Session

Technical Session II: Communications

SSC13-II-5.pdf (3473 kB)
Presentation Slides

Abstract

Tohoku University is developing a 50kg-class international scientific microsatellite named RISESAT. In addition to various scientific instruments including a 5m GSD multi-spectral high-precision Cassegrain telescope (HPT), RISESAT is also equipped with a laser communication terminal VSOTA, developed by Japanese National Institute of Information and Communications Technology (NICT) as technology demonstration mission. VSOTA stands for Very Small Optical Transmitter for Component Validation, which is a dual-band (980nm/1550nm) laser signal transmitter without gimbal mechanism or internal fine pointing mechanism. RISESAT aims to demonstrate satellite-to-ground laser communication by means of accurate attitude control of the satellite body, i.e. the direction of the laser beams fixed to the satellite structure, with an attitude control accuracy of down to 0.04 deg (3σ). Moreover, it is planned that the HPT is utilized to determine the direction of the pilot signal sent from the ground station, which can be fed back to the attitude control system for achieving higher control accuracy. The desired maximum bitrate for this mission is 1 Mbps. The NICT’s 1.5m diameter optical ground station is the primary ground station, supported by 0.3m diameter mobile optical ground stations. This is the first step toward the establishment of future optical communication infrastructures.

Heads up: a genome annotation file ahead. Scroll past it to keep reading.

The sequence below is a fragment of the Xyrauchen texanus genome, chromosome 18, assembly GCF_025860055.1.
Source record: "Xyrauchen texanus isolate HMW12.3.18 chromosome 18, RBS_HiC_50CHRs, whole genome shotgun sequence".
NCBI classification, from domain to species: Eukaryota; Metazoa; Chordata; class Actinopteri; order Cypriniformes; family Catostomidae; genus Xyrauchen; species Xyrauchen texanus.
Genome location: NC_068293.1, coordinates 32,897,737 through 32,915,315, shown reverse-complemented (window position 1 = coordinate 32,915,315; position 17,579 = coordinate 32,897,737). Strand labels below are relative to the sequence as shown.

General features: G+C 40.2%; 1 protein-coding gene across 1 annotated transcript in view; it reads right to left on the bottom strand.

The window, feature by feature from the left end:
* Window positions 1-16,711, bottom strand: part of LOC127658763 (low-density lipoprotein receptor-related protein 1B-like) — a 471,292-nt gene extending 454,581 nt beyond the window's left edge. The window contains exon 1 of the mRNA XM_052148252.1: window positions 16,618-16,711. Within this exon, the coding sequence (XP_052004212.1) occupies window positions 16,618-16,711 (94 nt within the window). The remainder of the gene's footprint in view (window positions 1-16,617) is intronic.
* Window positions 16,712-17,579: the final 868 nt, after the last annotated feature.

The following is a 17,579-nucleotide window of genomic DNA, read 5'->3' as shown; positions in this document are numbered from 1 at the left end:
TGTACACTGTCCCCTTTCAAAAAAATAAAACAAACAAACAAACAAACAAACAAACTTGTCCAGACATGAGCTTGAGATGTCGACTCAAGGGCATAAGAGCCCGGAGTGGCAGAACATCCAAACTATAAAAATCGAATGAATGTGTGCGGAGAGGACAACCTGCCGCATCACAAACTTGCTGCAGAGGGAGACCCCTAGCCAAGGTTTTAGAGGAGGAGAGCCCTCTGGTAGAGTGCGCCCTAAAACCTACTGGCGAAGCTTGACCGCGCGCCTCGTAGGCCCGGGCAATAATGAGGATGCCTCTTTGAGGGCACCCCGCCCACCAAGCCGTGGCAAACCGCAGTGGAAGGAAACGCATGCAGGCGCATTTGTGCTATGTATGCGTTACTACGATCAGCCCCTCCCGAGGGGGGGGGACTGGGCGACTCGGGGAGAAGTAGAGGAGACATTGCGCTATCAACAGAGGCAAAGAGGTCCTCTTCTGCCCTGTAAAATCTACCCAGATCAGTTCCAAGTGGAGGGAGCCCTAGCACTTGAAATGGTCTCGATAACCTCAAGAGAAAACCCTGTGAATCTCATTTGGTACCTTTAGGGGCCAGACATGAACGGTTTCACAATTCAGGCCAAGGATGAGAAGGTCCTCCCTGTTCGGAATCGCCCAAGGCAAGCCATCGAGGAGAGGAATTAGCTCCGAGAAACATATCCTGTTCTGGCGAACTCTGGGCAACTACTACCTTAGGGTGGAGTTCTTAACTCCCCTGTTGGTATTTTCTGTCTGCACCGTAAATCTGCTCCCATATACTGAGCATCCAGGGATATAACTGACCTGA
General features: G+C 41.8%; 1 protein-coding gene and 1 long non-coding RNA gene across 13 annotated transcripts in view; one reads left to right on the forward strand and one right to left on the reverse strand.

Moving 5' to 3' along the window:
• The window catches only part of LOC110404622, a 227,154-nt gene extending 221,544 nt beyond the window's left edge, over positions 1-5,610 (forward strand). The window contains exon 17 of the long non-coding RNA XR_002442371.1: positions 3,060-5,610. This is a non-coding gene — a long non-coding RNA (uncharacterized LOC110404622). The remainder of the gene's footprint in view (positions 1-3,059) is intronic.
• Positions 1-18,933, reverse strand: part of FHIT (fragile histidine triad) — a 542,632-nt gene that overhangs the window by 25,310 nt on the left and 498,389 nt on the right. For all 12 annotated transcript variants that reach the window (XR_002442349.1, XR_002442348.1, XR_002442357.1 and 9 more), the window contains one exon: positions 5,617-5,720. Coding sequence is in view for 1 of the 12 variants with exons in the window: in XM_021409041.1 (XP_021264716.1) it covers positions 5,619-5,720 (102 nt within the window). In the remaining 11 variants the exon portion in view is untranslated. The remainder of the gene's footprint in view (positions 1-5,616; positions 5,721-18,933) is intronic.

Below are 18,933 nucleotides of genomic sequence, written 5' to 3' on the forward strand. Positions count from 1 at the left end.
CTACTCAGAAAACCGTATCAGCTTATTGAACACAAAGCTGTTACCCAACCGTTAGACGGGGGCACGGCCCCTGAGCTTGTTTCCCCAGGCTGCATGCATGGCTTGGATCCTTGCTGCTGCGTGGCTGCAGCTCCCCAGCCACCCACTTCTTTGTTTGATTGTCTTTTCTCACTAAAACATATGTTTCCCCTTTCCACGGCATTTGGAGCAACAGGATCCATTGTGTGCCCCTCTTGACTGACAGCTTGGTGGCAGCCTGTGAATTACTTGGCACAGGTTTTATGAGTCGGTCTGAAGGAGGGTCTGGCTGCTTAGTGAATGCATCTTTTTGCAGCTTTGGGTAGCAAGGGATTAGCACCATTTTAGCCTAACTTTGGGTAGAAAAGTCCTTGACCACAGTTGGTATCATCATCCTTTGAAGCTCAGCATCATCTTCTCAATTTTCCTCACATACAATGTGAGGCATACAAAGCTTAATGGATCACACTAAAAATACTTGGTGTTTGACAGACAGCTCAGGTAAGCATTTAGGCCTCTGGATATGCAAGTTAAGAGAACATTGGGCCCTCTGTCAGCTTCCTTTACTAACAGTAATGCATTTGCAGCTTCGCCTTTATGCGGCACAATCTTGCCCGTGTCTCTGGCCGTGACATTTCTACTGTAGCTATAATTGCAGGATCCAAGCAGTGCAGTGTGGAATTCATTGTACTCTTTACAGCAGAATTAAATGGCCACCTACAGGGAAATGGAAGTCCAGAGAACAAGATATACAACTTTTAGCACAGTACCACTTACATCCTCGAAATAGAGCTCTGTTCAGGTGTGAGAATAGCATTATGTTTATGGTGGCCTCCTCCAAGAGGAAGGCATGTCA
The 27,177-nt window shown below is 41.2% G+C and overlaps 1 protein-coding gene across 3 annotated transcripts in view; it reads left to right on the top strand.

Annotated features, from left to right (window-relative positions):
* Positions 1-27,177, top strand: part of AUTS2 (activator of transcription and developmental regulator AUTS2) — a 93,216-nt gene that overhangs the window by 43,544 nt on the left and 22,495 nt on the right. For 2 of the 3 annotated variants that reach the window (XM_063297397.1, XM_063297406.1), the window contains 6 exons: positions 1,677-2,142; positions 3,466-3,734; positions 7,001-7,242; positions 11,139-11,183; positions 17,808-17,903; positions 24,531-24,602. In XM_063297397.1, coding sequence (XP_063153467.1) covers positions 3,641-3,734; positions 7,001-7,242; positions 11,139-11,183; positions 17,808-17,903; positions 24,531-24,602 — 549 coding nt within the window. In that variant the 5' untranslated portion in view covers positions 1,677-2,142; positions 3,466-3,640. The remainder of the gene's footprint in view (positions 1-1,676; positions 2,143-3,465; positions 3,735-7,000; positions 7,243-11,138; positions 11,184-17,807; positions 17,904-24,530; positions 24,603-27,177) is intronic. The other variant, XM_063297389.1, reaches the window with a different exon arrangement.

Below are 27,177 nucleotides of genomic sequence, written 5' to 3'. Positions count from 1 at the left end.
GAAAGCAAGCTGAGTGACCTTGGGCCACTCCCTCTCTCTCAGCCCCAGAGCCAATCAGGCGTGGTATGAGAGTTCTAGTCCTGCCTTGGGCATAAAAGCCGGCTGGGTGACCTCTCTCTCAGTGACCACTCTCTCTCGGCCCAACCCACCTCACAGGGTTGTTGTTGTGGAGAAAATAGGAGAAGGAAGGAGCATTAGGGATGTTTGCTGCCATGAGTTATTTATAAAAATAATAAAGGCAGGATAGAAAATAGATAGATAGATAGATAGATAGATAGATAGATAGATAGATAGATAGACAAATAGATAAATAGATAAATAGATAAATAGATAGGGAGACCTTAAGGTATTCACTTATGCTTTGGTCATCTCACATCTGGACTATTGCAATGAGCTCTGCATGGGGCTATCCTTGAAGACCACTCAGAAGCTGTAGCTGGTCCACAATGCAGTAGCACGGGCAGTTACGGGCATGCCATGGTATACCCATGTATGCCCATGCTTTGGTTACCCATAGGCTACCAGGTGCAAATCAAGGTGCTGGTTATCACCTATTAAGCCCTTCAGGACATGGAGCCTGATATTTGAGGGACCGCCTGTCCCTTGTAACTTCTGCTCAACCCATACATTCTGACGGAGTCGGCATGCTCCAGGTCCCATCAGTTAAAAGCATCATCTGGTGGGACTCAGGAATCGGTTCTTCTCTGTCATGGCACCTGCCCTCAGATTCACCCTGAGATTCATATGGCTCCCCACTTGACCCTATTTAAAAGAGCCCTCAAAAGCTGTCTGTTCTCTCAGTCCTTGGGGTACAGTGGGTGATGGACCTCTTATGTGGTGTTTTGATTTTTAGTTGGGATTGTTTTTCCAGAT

Share

COinS
 
Aug 12th, 6:00 PM

Laser Data Downlink System of Micro-satellite RISESAT

Tohoku University is developing a 50kg-class international scientific microsatellite named RISESAT. In addition to various scientific instruments including a 5m GSD multi-spectral high-precision Cassegrain telescope (HPT), RISESAT is also equipped with a laser communication terminal VSOTA, developed by Japanese National Institute of Information and Communications Technology (NICT) as technology demonstration mission. VSOTA stands for Very Small Optical Transmitter for Component Validation, which is a dual-band (980nm/1550nm) laser signal transmitter without gimbal mechanism or internal fine pointing mechanism. RISESAT aims to demonstrate satellite-to-ground laser communication by means of accurate attitude control of the satellite body, i.e. the direction of the laser beams fixed to the satellite structure, with an attitude control accuracy of down to 0.04 deg (3σ). Moreover, it is planned that the HPT is utilized to determine the direction of the pilot signal sent from the ground station, which can be fed back to the attitude control system for achieving higher control accuracy. The desired maximum bitrate for this mission is 1 Mbps. The NICT’s 1.5m diameter optical ground station is the primary ground station, supported by 0.3m diameter mobile optical ground stations. This is the first step toward the establishment of future optical communication infrastructures.